Bee sweetness gathers at Honey House from everywhere, Snowmass to California’s Central Valley
The honey comes from all over, Snowmass through the Roaring Fork, the high forest, California’s low Central Valley, and out to Meeker and Hayden.
And winds up in an unassuming shack off a country road in Silt near Exit 97 off I-70. That’s the Honey House, part of a hive of activity known as Colorado Mountain Honey.
The Honey House is where you’ll find eight varieties of honey to choose from, such as Trappers Lake fireweed and White River National Forest high altitude wildflower, Meeker to Hayden blend, dark amber wildflower, rabbitbrush honey and more.
The Honey House is an honor system operation. Take what you want, leave cash or Venmo (a digital wallet app) for your purchase. There are hundreds of gallons of honey to peruse and additional bee-based products such as raw pollen and bees wax.
The honey comes from 3,000 hives spread across 100 locations statewide.
“Every area is so unique from the altitudes, river basins, 100 feet in elevation makes a huge difference in taste, and then you have 1,000 feet difference, you get very different kinds of honey,” said owner Derrick Maness.
Maness is celebrating his one-year ownership of the Honey House. His business, Colorado Mountain Honey, purchased the operation from Paul Limbach, whose family created the sweet shack over 50 years ago.
“I started working for Paul 27 years ago. I started when I was 14. His family has been in the area a while and have been beekeeping for the last 60 years,” said Maness.
“He’s really been my mentor. Paul’s dad was a beekeeper and Paul and his brother were his laborers. Paul went to CSU to become an entomologist. After graduating he returned to his family farm and continued the family business.”
Cowboy beekeeping and wrangling bees
Maness’ bees are everywhere. He’s a true wrangler. In summer, his hives are in De Beque to Snowmass, Meeker, Craig, Hayden and all the way up to Trappers Lake.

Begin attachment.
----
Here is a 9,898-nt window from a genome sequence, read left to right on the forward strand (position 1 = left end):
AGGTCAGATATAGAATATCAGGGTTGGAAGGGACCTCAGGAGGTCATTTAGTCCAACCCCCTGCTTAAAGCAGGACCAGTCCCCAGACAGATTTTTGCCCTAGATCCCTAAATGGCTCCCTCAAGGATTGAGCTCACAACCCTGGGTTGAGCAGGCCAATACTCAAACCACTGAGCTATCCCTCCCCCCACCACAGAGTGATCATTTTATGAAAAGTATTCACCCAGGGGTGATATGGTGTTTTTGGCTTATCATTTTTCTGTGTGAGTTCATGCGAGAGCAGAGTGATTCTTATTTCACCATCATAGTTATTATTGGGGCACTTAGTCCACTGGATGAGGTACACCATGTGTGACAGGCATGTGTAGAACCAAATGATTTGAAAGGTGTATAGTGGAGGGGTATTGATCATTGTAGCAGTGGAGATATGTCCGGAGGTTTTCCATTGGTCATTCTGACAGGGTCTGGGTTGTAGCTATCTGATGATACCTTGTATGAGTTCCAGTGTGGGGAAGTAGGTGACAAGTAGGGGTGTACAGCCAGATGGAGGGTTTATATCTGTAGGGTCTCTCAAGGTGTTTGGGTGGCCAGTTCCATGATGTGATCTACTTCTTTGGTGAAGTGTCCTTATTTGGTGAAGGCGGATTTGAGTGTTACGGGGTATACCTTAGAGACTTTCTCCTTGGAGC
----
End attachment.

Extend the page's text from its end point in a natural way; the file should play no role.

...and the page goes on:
“I spread bees across the White River National Forest,” he said. “I have hives from 5,000 to 10,000 feet in elevation and varieties of flowers that we have in the folds of the mountains is world class.”
However, as Maness pointed out, most beekeepers are really in the business for the pollination. The honey is literally the sweet icing on the cake.
“I take the bees to pollinate the almond orchards each year to Chowchilla, California,” he said. “It’s about an hour away from Yosemite. Spring is about a month and a half earlier there. It benefits our hives and the California orchards. I take them to a food source to get stronger and help the farmers, and in turn, the spring feast for my bees makes bigger yields when they return to their Colorado hives.”
Maness uses 18-wheelers to transport the bees between states.
“My beehives are on pallets to allow me to move them with a specialized forklift. I wait until January when it’s cold. Bees stay in their beehives to keep the hive warm. We use this to move them with the least amount of possible stress,” said Maness.
Bees come in different sizes and produce different amounts of honey. Maness’ hives are comprised of the European honeybee that came over in the 1600s.
“These bees are a non-native insect. This is an insect we brought over like the cow, horse, chicken. When we moved into the valley 100 years ago and starting irrigating and planting European crops, the native insects weren’t doing the job for pollination. This is where the beekeeper business came in,” said Maness.
A honeybee beehive needs around a 100 pounds to 120 pounds of honey and pollen stores to have the food stores needed to make it through Colorado winters.
“When talking about honey crop averages, it can range from 20 extra pounds a hive up to 100 extra pounds that we can take without compromising the hive’s honey stores,” he said..
From year to year, honey yields will vary in taste. Hives are impacted by late frosts, availability of wildflowers, rain. It’s never the same and like a “fine wine,” as he put it.
From Snowmass to downvalley, there is a specific honey from what those backyards.
“Plants are putting roots in soils, and that’s what’s amazing about bees, they live off nectar and sugars from plants. Each plant has a chemical makeup, and bees are in tune with that,” said Maness. “The pollen is literally vitamins, keeping all the minerals right from the backyard.”
Getting a bit of the honey
Maness and his wife, Melissa Adams-Maness, used to participate in the Glenwood Springs and Carbondale farmers markets and Strawberry Days and Mountain Fair, but two little bumble bees are keeping them busy at home.
“Once we had another child, we really had to slow down a bit and rely on word of mouth for the honey house,” said Maness.
The honey house is open every day of the year from 8 a.m. to 6 p.m.